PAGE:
FiVerity, a provider of cyber fraud defense, has released its 2021 Synthetic Identity Fraud (SIF) Report, a timely and definitive study of this emerging cybercrime. The new FiVerity report delves into the formulation of synthetic identities, the construction of these profiles, how they avoid detection, and more.
At their core, SIF profiles are fake personas that feature a mix of identity elements stolen from real people including names, social security numbers, and addresses. While each final SIF profile is unique, they do share a common trait–they succeed regularly.
To date the industry has struggled to determine the size and growth of SIF. This is largely due to challenges in collecting reliable data about a crime that only succeeds by operating under the radar, which helps explain why SIF is largely undetectable by traditional identity verification systems.
In the 2021 Synthetic Identity Fraud (SIF) Report, FiVerity estimates that SIF losses grew to $20billion last year. FiVerity developed this comprehensive estimate of SIF’s impact on the US payments system using insights from its Cyber Fraud Network, which tracks confirmed SIF profiles throughout the financial services industry.
In addition to providing a comprehensive look into the world of SIF, the report features a new “Profile of a SIF Account infographic.” The graphic provides a snapshot of these accounts, including commonly used personal details and financial summaries. Some highlights include:
- High Credit Rating: The typical SIF account has a FICO score of 742—that’s higher than the average score of 698, as reported by Equifax.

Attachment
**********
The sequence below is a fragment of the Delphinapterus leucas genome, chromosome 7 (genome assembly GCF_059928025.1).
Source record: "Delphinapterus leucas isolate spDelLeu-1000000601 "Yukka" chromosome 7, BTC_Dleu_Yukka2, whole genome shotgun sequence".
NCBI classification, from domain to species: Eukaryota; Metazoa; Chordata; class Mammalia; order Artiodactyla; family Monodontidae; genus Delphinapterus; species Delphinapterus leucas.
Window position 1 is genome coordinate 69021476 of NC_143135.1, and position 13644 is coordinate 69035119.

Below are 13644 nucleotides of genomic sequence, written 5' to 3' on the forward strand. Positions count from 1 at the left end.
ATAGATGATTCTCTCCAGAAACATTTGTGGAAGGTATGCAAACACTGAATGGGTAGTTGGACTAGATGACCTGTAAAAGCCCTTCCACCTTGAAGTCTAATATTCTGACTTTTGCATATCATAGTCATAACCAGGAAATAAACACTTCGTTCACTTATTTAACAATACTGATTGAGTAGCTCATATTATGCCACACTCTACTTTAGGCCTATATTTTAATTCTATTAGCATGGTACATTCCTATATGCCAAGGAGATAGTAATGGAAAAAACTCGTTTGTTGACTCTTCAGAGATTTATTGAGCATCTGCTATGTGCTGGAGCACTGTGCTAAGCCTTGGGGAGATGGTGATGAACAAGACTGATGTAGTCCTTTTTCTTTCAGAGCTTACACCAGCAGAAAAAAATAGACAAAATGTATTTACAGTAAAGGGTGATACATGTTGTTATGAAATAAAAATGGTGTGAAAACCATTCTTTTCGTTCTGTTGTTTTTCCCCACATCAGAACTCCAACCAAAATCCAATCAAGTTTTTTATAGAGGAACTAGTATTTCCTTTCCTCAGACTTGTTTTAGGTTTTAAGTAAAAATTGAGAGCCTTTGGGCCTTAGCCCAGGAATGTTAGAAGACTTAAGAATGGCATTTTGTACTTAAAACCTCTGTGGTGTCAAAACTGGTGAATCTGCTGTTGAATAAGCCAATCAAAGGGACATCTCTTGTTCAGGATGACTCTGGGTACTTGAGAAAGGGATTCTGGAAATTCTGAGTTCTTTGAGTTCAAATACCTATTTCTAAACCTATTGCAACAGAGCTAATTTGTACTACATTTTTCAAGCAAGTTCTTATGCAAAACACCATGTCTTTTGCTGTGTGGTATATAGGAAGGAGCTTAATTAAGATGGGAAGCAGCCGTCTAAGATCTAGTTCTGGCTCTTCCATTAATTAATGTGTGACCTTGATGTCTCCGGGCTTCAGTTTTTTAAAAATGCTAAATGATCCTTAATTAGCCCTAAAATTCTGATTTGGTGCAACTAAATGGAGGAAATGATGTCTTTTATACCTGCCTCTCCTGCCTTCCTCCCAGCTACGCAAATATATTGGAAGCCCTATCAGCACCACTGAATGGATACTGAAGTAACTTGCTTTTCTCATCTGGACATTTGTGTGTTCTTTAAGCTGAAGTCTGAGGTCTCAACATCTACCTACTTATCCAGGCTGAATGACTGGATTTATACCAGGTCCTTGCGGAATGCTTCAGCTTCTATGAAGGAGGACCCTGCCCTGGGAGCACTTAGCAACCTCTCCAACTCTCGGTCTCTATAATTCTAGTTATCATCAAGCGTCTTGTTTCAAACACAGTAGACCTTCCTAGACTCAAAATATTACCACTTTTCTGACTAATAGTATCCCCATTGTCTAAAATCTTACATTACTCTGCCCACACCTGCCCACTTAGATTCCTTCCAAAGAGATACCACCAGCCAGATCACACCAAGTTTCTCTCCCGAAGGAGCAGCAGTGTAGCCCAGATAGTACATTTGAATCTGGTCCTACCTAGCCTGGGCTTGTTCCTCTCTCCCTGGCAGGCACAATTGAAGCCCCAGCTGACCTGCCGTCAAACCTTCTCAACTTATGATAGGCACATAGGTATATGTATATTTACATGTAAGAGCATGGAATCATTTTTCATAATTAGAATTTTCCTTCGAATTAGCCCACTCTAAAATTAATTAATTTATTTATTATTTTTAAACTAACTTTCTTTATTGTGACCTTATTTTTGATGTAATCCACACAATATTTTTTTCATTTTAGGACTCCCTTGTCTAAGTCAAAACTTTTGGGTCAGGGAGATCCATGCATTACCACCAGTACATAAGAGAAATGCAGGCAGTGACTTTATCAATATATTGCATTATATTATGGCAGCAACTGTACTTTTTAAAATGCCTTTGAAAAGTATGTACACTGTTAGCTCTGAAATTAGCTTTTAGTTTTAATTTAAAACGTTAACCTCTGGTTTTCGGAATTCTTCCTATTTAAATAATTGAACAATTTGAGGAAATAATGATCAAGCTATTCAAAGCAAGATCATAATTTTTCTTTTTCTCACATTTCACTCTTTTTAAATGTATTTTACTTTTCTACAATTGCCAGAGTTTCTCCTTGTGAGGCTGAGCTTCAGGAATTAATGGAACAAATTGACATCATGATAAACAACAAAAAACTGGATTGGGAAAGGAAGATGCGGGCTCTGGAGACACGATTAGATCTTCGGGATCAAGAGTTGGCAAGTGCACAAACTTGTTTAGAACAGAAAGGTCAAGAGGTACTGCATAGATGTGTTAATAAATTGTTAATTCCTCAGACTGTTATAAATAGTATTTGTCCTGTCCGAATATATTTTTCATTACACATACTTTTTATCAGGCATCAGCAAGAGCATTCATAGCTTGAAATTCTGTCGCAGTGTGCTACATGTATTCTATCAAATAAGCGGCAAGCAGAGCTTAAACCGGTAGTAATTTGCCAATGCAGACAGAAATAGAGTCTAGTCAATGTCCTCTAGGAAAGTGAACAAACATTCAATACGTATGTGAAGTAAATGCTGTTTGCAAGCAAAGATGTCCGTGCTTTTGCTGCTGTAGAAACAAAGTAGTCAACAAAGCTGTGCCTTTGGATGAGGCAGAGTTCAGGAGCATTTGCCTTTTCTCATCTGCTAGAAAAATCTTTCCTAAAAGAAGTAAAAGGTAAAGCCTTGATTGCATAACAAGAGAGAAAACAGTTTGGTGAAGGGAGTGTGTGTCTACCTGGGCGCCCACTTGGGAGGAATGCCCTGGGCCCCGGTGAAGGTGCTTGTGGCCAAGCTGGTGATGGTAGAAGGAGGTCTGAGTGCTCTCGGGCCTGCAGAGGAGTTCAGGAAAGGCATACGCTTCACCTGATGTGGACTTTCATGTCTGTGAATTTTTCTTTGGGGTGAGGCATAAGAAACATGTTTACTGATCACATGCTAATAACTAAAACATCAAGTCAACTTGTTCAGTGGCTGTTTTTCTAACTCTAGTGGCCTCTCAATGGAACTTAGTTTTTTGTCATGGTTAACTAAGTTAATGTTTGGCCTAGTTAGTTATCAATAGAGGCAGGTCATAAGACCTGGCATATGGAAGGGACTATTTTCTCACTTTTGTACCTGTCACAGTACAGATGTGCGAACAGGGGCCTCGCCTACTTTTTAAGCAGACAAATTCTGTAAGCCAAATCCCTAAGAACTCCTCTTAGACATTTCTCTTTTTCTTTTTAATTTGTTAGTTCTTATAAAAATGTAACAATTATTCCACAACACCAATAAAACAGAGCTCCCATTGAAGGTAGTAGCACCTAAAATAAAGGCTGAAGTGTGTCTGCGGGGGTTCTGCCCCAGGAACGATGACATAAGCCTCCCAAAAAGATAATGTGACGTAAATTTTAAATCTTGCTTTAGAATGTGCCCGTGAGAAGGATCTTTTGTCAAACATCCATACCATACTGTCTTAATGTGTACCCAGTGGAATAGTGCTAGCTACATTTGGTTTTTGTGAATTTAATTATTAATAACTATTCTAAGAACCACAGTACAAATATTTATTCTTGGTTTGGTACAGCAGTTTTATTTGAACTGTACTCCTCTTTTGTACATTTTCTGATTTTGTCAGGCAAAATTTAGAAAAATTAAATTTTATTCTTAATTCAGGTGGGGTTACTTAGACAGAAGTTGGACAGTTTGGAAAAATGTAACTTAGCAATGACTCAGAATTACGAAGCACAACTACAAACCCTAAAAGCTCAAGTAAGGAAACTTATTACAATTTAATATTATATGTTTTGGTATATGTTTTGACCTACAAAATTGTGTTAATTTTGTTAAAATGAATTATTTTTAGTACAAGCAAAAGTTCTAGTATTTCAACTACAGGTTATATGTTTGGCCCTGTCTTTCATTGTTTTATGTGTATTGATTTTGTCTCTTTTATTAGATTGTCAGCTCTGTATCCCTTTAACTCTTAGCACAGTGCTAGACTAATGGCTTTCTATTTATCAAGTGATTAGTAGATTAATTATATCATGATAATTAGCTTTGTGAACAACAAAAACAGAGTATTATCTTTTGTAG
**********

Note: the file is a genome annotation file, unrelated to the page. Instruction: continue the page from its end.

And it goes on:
- Multiple Accounts: New SIF Profiles open an average of five trade lines shortly after their first loan application is approved.
- High Credit Limit: These relatively new trade lines provide an initial credit limit of $12,248 per account.
- Current Payments: While building up their trade lines, SIF profiles look like good customers with an average balance below $4,000 and on-time payments.
- Cashing In: Fraudsters can take as long as 18 months to build up their credit and then strike–the average SIF profile successfully steals between $81,000 and $97,000.
SIF’s massive growth stems from its use of automation and AI technology to evade traditional identity verification solutions. Criminals apply approved and rejected loan applications to their AI-driven systems, creating a feedback loop that generates increasingly effective applications. “The model used by criminals essentially figures out the thresholds for the fraud detection rules used by legacy systems and develops new profiles that are even better at evading them,” says Greg Woolf, CEO, and Founder of FiVerity.
According to Mr. Woolf, “the global criminal organisations behind SIF are extremely sophisticated. SIF accounts provide them with a front to conduct especially serious crimes like human trafficking and weapons proliferation. A critical element to stopping SIF is to educate the financial services industry about this cybercrime, which we hope to do with this report.”
FiVerity’s Cyber Fraud Network is the industry’s first collaborative system built to combat the convergence of cyber tactics with fraudulent theft. The network leverages the combined cyber fraud knowledge of financial institutions, regulators, and law enforcement to improve defense against SIF, by facilitating the secure exchange of intelligence on suspected fraudsters without disclosing personally identifiable information (PII).